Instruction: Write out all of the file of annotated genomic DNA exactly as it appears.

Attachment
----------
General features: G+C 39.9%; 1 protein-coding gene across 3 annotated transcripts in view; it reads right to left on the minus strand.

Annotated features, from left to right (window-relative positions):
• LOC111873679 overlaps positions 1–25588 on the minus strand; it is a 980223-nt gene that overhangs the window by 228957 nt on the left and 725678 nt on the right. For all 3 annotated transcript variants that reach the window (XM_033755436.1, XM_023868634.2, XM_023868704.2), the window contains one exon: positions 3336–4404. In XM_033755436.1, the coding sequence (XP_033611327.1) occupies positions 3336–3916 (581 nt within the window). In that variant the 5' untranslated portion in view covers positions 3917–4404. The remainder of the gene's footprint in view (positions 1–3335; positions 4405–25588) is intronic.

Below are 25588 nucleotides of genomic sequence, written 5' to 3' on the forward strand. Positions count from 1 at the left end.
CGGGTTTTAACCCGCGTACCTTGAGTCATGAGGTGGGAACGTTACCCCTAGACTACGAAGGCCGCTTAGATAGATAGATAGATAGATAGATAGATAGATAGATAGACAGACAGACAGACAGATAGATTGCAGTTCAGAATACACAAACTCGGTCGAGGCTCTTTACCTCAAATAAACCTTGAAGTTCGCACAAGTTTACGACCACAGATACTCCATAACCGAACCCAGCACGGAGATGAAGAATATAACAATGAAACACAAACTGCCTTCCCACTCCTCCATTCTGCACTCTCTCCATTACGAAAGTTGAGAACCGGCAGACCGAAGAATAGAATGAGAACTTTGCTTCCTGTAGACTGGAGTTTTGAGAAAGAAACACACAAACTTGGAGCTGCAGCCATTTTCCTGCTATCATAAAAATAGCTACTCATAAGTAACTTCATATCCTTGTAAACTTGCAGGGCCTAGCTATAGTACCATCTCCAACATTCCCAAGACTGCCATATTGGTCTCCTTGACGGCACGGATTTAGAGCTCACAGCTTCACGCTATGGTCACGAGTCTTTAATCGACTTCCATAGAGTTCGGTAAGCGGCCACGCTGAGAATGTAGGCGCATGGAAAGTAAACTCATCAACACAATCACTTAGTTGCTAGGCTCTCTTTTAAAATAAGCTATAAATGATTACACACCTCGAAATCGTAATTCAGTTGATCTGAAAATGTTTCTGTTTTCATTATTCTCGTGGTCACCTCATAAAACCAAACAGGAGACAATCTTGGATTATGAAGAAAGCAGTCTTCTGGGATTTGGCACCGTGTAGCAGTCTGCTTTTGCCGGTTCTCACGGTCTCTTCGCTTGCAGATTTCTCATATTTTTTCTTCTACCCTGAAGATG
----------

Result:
General features: G+C 39.9%; 1 protein-coding gene across 3 annotated transcripts in view; it reads right to left on the minus strand.

Annotated features, from left to right (window-relative positions):
• LOC111873679 overlaps positions 1–25588 on the minus strand; it is a 980223-nt gene that overhangs the window by 228957 nt on the left and 725678 nt on the right. For all 3 annotated transcript variants that reach the window (XM_033755436.1, XM_023868634.2, XM_023868704.2), the window contains one exon: positions 3336–4404. In XM_033755436.1, the coding sequence (XP_033611327.1) occupies positions 3336–3916 (581 nt within the window). In that variant the 5' untranslated portion in view covers positions 3917–4404. The remainder of the gene's footprint in view (positions 1–3335; positions 4405–25588) is intronic.

Below are 25588 nucleotides of genomic sequence, written 5' to 3' on the forward strand. Positions count from 1 at the left end.
CGGGTTTTAACCCGCGTACCTTGAGTCATGAGGTGGGAACGTTACCCCTAGACTACGAAGGCCGCTTAGATAGATAGATAGATAGATAGATAGATAGATAGATAGACAGACAGACAGACAGATAGATTGCAGTTCAGAATACACAAACTCGGTCGAGGCTCTTTACCTCAAATAAACCTTGAAGTTCGCACAAGTTTACGACCACAGATACTCCATAACCGAACCCAGCACGGAGATGAAGAATATAACAATGAAACACAAACTGCCTTCCCACTCCTCCATTCTGCACTCTCTCCATTACGAAAGTTGAGAACCGGCAGACCGAAGAATAGAATGAGAACTTTGCTTCCTGTAGACTGGAGTTTTGAGAAAGAAACACACAAACTTGGAGCTGCAGCCATTTTCCTGCTATCATAAAAATAGCTACTCATAAGTAACTTCATATCCTTGTAAACTTGCAGGGCCTAGCTATAGTACCATCTCCAACATTCCCAAGACTGCCATATTGGTCTCCTTGACGGCACGGATTTAGAGCTCACAGCTTCACGCTATGGTCACGAGTCTTTAATCGACTTCCATAGAGTTCGGTAAGCGGCCACGCTGAGAATGTAGGCGCATGGAAAGTAAACTCATCAACACAATCACTTAGTTGCTAGGCTCTCTTTTAAAATAAGCTATAAATGATTACACACCTCGAAATCGTAATTCAGTTGATCTGAAAATGTTTCTGTTTTCATTATTCTCGTGGTCACCTCATAAAACCAAACAGGAGACAATCTTGGATTATGAAGAAAGCAGTCTTCTGGGATTTGGCACCGTGTAGCAGTCTGCTTTTGCCGGTTCTCACGGTCTCTTCGCTTGCAGATTTCTCATATTTTTTCTTCTACCCTGAAGATG